Agroplastics: Feasibility of Blending Biomass with Plastic Resins

Grant# 00-04
Principal Investigator: Dora Guffy
Organization: Chariton Valley RC&D
Other Participants: Douglas D. Stokke and Monlin Kuo, Iowa State University
Carey Novak, CATD
Technical Area: Renewable Energy

Background and Significance

This project seeks to determine both the technical feasibility and the commercial viability of using Iowa grown biomass as filler in fiber/plastic composites, thereby reducing the use of energy-intensive, non-renewable raw materials in plastics manufacturing. To date, fossil-based petrochemical resources have represented a convenient and seemingly inexhaustible source for energy and industrial compounds. Concern over a variety of environmental issues as well as the nonrenewable nature of petrochemicals has sparked significant interest in renewable sources of fuels and fiber such as biomass. Biomass can often replace imported petrochemicals while providing a sustainable use for land that should be in grass or trees. Biomass is increasingly seen as a desirable domestic source of energy in the face of foreign instabilities. In addition to already identified opportunities as an energy crop, Iowa grown biomass can provide fiber, fuel and other industrial materials.

Plastics manufactured from petrochemical feedstock are ubiquitous in modern life. Two of the most common thermoplastic materials in use today are polyethylene (PE) and polypropylene (PP). These materials are versatile and economical. They are also energy-intensive in the collection and processing of the raw materials that comprise them. In order to offset some of the energy and economic costs associated with plastics manufacturing, inorganic and organic fillers and reinforcements may be blended with plastics. These additives can also impart desirable changes in physical and mechanical properties of plastics. The activities proposed herein, will demonstrate the technology of using the biomass filler and provide the necessary product testing at a commercial level to encourage the adoption of fiber filler use.

The major benefit for Iowa would be the development of new markets for biomass products that offset the use of petroleum-based plastics in plastics manufacturing. Specifically, Iowa has the raw materials, processors and customer base to initiate a fiber/plastic composites industry. For example, switchgrass is a perennial biomass crop grown in Southern Iowa, with a harvesting infrastructure already in place. This crop, as well as corn stover, could also be used as a fiber source to replace plastic resin.

In Iowa, there are approximately 230 plastic fabricators that use polyethylene, polypropylene and polyurethane to form a wide variety of products. These companies can be targeted as customers of fiber plastics. In addition, the number of wood products processing companies may be considered somewhat similar to the plastic fabricators in the sense that their products may be candidates for fiber/plastic applications.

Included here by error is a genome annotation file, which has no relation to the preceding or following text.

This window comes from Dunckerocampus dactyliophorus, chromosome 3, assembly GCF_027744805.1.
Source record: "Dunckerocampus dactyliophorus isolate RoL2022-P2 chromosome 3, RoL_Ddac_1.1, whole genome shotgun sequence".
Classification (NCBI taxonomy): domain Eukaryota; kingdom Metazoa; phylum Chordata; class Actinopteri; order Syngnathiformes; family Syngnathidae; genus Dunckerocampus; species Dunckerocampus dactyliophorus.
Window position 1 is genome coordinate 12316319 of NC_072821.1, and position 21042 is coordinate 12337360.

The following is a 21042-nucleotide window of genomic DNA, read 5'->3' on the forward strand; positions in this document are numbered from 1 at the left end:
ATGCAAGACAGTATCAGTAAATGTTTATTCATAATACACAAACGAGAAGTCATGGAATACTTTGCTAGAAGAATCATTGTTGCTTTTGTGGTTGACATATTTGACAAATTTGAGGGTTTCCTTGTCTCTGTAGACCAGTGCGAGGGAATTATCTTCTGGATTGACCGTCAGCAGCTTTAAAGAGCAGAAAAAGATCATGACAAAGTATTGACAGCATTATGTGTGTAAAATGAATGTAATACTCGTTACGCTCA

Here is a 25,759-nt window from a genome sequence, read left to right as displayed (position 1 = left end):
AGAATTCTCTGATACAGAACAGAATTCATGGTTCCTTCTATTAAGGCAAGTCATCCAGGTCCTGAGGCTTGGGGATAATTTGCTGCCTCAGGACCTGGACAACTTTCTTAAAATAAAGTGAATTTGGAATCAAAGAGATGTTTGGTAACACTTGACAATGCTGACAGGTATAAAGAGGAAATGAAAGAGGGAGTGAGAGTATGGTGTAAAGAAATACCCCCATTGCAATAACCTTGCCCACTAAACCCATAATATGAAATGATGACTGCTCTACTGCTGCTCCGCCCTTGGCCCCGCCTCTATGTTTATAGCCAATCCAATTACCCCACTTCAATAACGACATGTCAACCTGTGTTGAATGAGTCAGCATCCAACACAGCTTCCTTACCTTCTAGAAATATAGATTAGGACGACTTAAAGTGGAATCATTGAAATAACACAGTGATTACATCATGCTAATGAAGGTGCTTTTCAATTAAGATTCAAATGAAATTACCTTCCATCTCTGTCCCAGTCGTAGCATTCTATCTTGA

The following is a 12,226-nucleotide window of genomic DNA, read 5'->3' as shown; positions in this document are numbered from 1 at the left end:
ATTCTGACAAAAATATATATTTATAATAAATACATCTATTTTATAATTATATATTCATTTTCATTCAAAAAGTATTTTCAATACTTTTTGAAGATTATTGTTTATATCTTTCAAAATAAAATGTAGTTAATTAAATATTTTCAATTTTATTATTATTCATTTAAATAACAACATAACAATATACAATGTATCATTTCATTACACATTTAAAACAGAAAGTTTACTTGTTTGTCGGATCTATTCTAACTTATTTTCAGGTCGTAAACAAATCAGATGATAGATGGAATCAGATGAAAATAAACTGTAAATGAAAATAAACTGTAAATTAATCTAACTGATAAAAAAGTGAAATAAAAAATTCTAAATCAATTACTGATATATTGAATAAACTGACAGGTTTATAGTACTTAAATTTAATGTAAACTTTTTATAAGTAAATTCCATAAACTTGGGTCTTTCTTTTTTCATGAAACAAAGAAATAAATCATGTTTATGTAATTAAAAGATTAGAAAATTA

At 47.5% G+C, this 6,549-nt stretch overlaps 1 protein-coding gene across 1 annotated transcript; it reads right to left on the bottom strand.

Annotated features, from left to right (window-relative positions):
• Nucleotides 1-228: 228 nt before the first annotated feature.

The overall goal of this project is to demonstrate the process and market feasibility of blending Iowa biomass resources with plastic resins to create value-added feedstock for industrial injection molding and extrusion of compression molding applications. The demonstration will provide sound technical and market information on which entrepreneurs can rely to establish new Iowa-based business ventures to produce and distribute blended fiber/plastic materials.

III. Summary of Work to Date

Objective 1: Technical research program

Task 1, Generate scale-up quantities
Task 2, Conduct testing program

During this reporting period, sample materials (HDPE/wood and HDPE/switchgrass) were blended, injection molded, and provided to Advanced Manufacturing Engineering Services (A.M.E.S.) of Nevada for their in-house evaluation. Following their tests, it is anticipated that the company will request further supplies of material for evaluation in a specific part.

Objective 2: Economic Evaluation

Task 1, Collect properties feedback
Task 2, Document processing costs

The initial phase of processing cost estimates were actually completed during fourth quarter 2001 (Oct.) by Craig Tordsen. Further refinement of his estimates is targeted for the remainder of the project. Stokke and Novak met at the Center for Advanced Technology Development (CATD) offices on June 14 to discuss this portion of the project as well as other areas needing attention in order to complete the entire project successfully by the end of year 3 (June ’03).

Objective 3: Technology Transfer

Task 1, Technical Seminar
Task 3, Evaluate market feedback

As reported last quarter, the technical seminar targeted for March 2002 was scheduled and held at the Iowa Energy Center’s Biomass Energy Conversion (BECON) facility on January 23, 2002. The purpose of the event was to introduce Iowa companies to fiber/plastic materials and research, to showcase the new extruder, and to discuss potential collaborative research and demonstration to be carried out in cooperation with interested companies.